Mass shootings are extremely rare in this country, although there is a fair amount of gun and knife violence. This one, involving so many young preschoolers has shocked the entire country. The prime minister called for “all agencies” to immediately search for the perpetrator (who ended up going to his home and murdering his son and wife before turning his gun on himself). His Majesty King Vajiralongkorn and Her Majesty Queen Suthida Bajrasudhabimalalakshana visited survivors in the hospital on Friday. Support and condolences poured in from around the world including Pope Francis, U.N. Secretary-General António Guterres and U.S. Secretary of State Antony Blinken.

To give an example of how the average Thai person deals with such a tragedy, one of the secretaries at my agency on Saturday greeted me by telling me about two sets of twins who were among the victims in Uthai Sawan and began reciting the nicknames of the children. There are reports of children afraid to attend their summer day-cares in fear of being shot. Already, I have been informed of security changes at my kindergarten once classes resume in November.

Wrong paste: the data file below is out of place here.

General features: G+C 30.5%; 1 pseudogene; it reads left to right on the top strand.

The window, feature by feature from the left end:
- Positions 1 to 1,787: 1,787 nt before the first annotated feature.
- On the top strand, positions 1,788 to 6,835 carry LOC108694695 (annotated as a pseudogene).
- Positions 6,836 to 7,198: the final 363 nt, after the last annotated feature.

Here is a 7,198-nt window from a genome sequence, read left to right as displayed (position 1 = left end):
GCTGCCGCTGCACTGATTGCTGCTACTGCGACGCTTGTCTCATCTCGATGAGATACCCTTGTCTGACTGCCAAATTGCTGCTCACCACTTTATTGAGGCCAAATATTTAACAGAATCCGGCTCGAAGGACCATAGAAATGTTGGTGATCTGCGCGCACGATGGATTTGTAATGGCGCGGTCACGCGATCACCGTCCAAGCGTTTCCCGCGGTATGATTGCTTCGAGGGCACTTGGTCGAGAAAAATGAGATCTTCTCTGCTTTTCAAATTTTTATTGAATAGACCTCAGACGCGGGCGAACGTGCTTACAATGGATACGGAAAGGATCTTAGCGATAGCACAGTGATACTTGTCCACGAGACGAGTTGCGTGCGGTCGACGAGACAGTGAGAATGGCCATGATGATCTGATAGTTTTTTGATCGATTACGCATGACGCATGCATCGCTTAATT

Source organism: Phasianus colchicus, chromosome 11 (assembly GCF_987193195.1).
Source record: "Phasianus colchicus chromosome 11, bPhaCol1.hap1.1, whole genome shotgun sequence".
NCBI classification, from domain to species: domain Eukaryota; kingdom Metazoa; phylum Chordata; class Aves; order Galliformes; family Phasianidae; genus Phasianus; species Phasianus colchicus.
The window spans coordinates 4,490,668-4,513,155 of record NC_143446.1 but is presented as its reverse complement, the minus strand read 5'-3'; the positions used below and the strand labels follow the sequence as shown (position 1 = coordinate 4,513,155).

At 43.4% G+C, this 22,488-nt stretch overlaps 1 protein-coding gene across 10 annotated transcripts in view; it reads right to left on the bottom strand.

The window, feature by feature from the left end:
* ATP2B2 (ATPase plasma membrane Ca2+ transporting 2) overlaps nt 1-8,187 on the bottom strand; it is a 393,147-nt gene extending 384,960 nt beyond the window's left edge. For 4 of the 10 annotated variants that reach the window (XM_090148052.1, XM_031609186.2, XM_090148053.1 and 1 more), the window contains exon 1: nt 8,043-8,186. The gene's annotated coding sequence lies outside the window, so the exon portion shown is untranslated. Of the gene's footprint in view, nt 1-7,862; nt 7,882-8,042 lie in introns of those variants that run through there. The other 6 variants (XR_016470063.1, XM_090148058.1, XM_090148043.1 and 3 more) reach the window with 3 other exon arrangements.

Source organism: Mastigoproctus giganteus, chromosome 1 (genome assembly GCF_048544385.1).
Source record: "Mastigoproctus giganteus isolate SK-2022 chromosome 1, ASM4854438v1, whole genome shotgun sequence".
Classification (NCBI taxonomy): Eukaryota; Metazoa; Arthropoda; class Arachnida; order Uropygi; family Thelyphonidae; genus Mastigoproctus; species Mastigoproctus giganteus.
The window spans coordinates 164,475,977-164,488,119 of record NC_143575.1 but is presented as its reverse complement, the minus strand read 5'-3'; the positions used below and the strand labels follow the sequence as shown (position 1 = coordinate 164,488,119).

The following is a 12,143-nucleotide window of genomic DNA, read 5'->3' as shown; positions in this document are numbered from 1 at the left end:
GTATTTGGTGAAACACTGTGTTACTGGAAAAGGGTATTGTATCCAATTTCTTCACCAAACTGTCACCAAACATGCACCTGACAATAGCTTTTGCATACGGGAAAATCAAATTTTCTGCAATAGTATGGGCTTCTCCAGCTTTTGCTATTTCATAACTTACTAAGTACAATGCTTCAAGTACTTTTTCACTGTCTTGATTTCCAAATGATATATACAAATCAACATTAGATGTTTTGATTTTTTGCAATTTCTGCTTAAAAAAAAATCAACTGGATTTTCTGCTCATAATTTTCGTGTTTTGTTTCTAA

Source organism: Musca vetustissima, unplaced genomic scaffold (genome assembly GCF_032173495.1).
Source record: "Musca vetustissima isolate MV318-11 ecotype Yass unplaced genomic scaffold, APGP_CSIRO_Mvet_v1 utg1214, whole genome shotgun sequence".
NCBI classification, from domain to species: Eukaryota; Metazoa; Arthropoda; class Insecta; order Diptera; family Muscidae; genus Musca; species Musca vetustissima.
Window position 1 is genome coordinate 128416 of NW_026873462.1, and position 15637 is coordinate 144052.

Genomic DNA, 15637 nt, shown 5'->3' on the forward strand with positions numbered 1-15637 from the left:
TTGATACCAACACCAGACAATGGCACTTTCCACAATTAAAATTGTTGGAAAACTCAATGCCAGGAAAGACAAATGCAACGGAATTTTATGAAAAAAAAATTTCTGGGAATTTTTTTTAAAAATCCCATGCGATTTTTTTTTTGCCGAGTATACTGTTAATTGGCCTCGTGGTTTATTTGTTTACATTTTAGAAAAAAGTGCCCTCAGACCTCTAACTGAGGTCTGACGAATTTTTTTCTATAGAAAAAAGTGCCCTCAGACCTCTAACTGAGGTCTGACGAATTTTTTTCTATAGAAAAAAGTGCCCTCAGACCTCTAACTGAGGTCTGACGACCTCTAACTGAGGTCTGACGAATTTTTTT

Truth be told, I thought I had become numb to such violence due to the number of mass shootings (many of them in schools) back in my birth-country but, no, this affected me deeply. I tried to sit down several times Friday and Saturday to put together a blog article about this incident and how it impacted me personally. I just cannot get over any of the images associated with it, particularly the sight of all those white coffins being loaded onto trucks and then the long line of ambulances slowly traveling down the local roads.

Still, I taught one one-hour class Friday evening and then a two-hour class Saturday afternoon. Another Saturday lesson and one on Sunday were cancelled by the students. However, the three little girls that I teach on Saturdays want to learn every day this coming week for two hours per day. One told me that all they do at home is watch television and would rather play games with me!